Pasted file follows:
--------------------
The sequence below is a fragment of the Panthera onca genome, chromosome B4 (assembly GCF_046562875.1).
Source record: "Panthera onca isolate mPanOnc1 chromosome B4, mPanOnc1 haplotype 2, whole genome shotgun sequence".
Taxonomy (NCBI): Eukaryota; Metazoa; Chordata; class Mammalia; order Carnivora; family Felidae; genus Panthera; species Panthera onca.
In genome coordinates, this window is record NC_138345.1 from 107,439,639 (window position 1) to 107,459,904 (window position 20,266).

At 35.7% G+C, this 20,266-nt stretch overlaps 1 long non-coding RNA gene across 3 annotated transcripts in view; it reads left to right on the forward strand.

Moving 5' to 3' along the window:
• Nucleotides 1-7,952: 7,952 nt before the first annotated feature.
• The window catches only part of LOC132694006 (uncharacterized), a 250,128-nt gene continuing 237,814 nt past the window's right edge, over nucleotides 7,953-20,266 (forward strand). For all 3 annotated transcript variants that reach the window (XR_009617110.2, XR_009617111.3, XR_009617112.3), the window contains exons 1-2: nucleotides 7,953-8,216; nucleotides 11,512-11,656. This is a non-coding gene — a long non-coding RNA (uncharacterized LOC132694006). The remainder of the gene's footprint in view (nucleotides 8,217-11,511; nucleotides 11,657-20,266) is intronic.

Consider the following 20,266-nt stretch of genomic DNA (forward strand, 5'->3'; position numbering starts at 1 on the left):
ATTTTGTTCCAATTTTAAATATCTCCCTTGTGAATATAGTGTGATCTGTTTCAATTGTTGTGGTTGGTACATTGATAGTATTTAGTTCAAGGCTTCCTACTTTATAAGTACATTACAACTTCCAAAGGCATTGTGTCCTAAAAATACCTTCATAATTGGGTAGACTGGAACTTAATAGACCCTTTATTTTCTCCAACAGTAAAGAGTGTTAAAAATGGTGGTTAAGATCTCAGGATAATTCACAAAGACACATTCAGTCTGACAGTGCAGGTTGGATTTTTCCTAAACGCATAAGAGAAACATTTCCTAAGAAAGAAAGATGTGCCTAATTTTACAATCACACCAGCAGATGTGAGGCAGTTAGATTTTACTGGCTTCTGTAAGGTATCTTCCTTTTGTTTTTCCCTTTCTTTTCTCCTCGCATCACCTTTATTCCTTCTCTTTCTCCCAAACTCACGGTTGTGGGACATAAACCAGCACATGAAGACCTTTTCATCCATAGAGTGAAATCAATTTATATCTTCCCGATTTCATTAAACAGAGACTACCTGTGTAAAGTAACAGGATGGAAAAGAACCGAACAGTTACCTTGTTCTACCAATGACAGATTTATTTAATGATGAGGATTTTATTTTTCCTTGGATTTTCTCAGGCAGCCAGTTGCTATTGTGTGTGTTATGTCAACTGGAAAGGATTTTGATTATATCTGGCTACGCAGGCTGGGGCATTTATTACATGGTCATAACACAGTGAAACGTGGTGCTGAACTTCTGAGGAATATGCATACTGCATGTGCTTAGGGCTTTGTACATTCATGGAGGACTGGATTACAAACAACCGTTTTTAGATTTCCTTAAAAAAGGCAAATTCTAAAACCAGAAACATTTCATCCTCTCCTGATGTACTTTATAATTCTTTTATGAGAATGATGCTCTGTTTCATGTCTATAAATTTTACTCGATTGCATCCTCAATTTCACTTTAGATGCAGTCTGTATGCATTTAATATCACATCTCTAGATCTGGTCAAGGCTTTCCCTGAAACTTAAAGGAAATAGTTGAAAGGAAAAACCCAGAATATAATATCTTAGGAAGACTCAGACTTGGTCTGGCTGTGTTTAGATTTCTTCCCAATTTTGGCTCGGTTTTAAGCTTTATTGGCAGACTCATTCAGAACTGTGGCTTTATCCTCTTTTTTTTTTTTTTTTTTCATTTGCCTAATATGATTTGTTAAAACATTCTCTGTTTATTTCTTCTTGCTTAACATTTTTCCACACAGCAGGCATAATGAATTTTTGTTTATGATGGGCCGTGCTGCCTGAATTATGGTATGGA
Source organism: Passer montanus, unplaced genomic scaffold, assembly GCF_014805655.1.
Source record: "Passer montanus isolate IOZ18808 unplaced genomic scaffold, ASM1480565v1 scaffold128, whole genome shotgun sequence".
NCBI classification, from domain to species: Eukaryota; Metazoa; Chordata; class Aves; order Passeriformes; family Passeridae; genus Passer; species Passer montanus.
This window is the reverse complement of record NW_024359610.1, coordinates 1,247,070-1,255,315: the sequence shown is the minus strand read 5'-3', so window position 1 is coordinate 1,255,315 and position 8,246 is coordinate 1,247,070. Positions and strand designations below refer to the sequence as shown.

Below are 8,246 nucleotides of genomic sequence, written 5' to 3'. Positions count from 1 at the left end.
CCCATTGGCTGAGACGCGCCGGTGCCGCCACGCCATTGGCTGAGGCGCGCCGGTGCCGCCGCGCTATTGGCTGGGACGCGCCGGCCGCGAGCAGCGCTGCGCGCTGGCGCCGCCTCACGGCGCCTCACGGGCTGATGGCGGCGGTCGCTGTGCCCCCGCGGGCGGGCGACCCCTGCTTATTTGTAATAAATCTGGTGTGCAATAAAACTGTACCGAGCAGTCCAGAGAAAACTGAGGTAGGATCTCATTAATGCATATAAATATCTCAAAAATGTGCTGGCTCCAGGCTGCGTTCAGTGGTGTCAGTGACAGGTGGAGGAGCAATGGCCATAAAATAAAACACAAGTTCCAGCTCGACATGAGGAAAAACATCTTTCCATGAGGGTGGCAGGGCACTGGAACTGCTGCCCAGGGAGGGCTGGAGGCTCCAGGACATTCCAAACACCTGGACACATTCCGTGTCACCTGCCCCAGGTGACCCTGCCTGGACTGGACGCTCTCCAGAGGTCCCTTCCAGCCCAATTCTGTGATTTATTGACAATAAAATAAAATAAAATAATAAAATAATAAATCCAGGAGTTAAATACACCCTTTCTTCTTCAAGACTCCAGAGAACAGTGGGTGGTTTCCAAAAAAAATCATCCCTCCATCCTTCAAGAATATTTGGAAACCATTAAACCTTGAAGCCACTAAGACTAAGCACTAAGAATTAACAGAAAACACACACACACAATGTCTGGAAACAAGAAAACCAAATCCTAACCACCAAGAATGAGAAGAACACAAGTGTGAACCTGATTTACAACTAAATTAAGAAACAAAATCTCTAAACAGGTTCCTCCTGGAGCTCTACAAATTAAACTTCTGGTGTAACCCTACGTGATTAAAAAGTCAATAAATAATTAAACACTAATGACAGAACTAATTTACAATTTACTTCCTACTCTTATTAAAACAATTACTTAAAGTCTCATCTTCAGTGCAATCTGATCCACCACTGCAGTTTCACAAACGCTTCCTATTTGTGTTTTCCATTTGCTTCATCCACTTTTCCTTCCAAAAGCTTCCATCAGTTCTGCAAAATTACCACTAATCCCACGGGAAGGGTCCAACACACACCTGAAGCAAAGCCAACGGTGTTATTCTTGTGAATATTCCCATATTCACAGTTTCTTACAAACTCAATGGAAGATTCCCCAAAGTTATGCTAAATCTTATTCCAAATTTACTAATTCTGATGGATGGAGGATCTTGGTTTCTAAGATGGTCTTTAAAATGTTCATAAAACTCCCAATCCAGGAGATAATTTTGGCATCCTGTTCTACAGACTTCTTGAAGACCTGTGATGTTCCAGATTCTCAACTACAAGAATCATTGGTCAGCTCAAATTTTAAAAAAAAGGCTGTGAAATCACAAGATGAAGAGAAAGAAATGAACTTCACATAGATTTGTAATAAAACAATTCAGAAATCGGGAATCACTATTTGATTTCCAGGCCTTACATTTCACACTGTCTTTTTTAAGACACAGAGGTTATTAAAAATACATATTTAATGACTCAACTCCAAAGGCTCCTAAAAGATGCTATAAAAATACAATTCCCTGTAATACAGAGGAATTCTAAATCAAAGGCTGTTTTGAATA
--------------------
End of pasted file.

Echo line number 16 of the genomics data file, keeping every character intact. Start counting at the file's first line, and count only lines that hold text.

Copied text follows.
CCCATTGGCTGAGACGCGCCGGTGCCGCCACGCCATTGGCTGAGGCGCGCCGGTGCCGCCGCGCTATTGGCTGGGACGCGCCGGCCGCGAGCAGCGCTGCGCGCTGGCGCCGCCTCACGGCGCCTCACGGGCTGATGGCGGCGGTCGCTGTGCCCCCGCGGGCGGGCGACCCCTGCTTATTTGTAATAAATCTGGTGTGCAATAAAACTGTACCGAGCAGTCCAGAGAAAACTGAGGTAGGATCTCATTAATGCATATAAATATCTCAAAAATGTGCTGGCTCCAGGCTGCGTTCAGTGGTGTCAGTGACAGGTGGAGGAGCAATGGCCATAAAATAAAACACAAGTTCCAGCTCGACATGAGGAAAAACATCTTTCCATGAGGGTGGCAGGGCACTGGAACTGCTGCCCAGGGAGGGCTGGAGGCTCCAGGACATTCCAAACACCTGGACACATTCCGTGTCACCTGCCCCAGGTGACCCTGCCTGGACTGGACGCTCTCCAGAGGTCCCTTCCAGCCCAATTCTGTGATTTATTGACAATAAAATAAAATAAAATAATAAAATAATAAATCCAGGAGTTAAATACACCCTTTCTTCTTCAAGACTCCAGAGAACAGTGGGTGGTTTCCAAAAAAAATCATCCCTCCATCCTTCAAGAATATTTGGAAACCATTAAACCTTGAAGCCACTAAGACTAAGCACTAAGAATTAACAGAAAACACACACACACAATGTCTGGAAACAAGAAAACCAAATCCTAACCACCAAGAATGAGAAGAACACAAGTGTGAACCTGATTTACAACTAAATTAAGAAACAAAATCTCTAAACAGGTTCCTCCTGGAGCTCTACAAATTAAACTTCTGGTGTAACCCTACGTGATTAAAAAGTCAATAAATAATTAAACACTAATGACAGAACTAATTTACAATTTACTTCCTACTCTTATTAAAACAATTACTTAAAGTCTCATCTTCAGTGCAATCTGATCCACCACTGCAGTTTCACAAACGCTTCCTATTTGTGTTTTCCATTTGCTTCATCCACTTTTCCTTCCAAAAGCTTCCATCAGTTCTGCAAAATTACCACTAATCCCACGGGAAGGGTCCAACACACACCTGAAGCAAAGCCAACGGTGTTATTCTTGTGAATATTCCCATATTCACAGTTTCTTACAAACTCAATGGAAGATTCCCCAAAGTTATGCTAAATCTTATTCCAAATTTACTAATTCTGATGGATGGAGGATCTTGGTTTCTAAGATGGTCTTTAAAATGTTCATAAAACTCCCAATCCAGGAGATAATTTTGGCATCCTGTTCTACAGACTTCTTGAAGACCTGTGATGTTCCAGATTCTCAACTACAAGAATCATTGGTCAGCTCAAATTTTAAAAAAAAGGCTGTGAAATCACAAGATGAAGAGAAAGAAATGAACTTCACATAGATTTGTAATAAAACAATTCAGAAATCGGGAATCACTATTTGATTTCCAGGCCTTACATTTCACACTGTCTTTTTTAAGACACAGAGGTTATTAAAAATACATATTTAATGACTCAACTCCAAAGGCTCCTAAAAGATGCTATAAAAATACAATTCCCTGTAATACAGAGGAATTCTAAATCAAAGGCTGTTTTGAATA